There were a whir-r-r and a buzz, and a whir-r-r, as if a swarm of bees were flying by him, and the old men felt himself fastened so securely to the ground that, do what he would, he could not move an inch, and all the time he felt himself being pinched, and pricked, and tweaked from top to toe, so that not an inch of him was free from torment. He was lying on his back at the foot of the Gump, though how he got there he could never tell. His arms were stretched out and fastened down, so that he could not do anything to drive off his tormentors, his legs were so secured that he could not even relieve himself by kicking, and his tongue was tied with cords, so that he could not call out.

There he lay, no one knows how long, for to him it seemed hours, and no one else but the fairies knew anything about it. At last he felt a lot of little feet running over him, but whose they were he had no idea until something perched on his nose, and by the light of the moon he saw it was a Spriggan. His wicked old heart sank when he realized that he had got into their clutches, for all his life he had heard what wicked little creatures they were.


The little imp on his nose kicked and danced and stamped about in great delight at finding himself perched up so high. We all know how painful it is to have one’s nose knocked, even ever so little, so you may imagine that the old miser did not enjoy himself at all. Master Spriggan did, though. He roared with laughter, as though he were having a huge joke, until at last, rising suddenly to his feet and standing on the tips of his tiny toes, he shouted sharply, “Away! away! I smell the day!” and to the old man’s great relief off he flew in a great hurry, followed by all his mischievous companions who had been playing games, and running races all over their victim’s body.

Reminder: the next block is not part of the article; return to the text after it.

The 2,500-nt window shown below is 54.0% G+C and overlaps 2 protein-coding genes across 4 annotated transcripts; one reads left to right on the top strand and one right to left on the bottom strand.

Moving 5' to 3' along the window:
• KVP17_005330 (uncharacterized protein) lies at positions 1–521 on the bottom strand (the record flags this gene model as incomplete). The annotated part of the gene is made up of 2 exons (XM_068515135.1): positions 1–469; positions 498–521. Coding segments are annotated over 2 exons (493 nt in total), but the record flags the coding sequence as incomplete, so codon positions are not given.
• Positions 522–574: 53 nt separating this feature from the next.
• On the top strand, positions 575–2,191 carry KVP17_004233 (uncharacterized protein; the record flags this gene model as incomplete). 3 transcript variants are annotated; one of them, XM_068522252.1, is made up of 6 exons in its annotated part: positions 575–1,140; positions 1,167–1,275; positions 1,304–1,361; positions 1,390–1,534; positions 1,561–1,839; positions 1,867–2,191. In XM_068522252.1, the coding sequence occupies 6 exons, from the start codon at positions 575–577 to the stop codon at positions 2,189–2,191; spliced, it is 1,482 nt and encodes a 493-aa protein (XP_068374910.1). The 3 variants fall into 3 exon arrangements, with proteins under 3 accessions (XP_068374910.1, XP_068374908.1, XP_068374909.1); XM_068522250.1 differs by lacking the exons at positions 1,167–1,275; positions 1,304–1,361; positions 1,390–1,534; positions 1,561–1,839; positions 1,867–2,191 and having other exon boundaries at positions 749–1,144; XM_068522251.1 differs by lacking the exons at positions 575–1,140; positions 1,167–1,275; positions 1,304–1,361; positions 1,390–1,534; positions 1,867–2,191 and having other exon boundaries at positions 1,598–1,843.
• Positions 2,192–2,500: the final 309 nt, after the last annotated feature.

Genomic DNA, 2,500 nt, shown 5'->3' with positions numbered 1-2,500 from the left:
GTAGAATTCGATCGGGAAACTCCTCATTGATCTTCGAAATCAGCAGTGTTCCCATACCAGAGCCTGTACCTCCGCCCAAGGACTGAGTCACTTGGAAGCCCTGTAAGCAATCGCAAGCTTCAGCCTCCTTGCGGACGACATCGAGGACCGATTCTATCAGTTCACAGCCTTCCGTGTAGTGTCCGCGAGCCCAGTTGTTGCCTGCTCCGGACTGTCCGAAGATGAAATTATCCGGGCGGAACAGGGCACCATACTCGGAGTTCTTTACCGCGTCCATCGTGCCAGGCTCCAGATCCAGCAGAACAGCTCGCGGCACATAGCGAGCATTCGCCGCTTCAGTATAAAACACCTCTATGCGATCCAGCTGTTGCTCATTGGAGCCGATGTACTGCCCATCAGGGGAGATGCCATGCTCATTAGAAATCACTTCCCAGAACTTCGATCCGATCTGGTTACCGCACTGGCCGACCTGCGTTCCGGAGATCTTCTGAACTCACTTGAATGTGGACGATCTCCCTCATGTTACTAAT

Left at last to himself, the mortified old man lay for some time, thinking over all that had happened, trying to collect his senses, and wondering how he should manage to escape from his bonds, for he might lie there for a week without any human being coming near the place.

Till sunrise he lay there, trying to think of some plan, and then, what do you think he saw? Why, that he had not been tied down by ropes at all, but only by thousands of gossamer webs! And there they were now, all over him, with the dew on them sparkling like the diamonds that the princess had worn the night before. 67 And those dewdrop diamonds were all the jewels he got for his night’s work.

When he made this discovery he turned over and groaned and wept with rage and shame, and never, to his dying day, could he bear to look at sparkling gold or gems, for the mere sight of them made him feel quite ill.

At last, afraid lest he should be missed, and searchers be sent out to look for him, he got up, brushed off the dewy webs, and putting on his battered old hat, crept slowly home. He was wet through with dew, cold, full of rheumatism, and very ashamed of himself, and very good care he took to keep that night’s experience to himself. No one must know his shame.

Years, after, though, when he had become a changed man, and repented of his former greediness, he let out the story bit by bit to be a lesson to others, until his friends and neighbours, who loved to listen to anything about fairies, had gathered it all as I have told it to you here. And you may be quite sure it is all true, for the old man was not clever enough to invent it.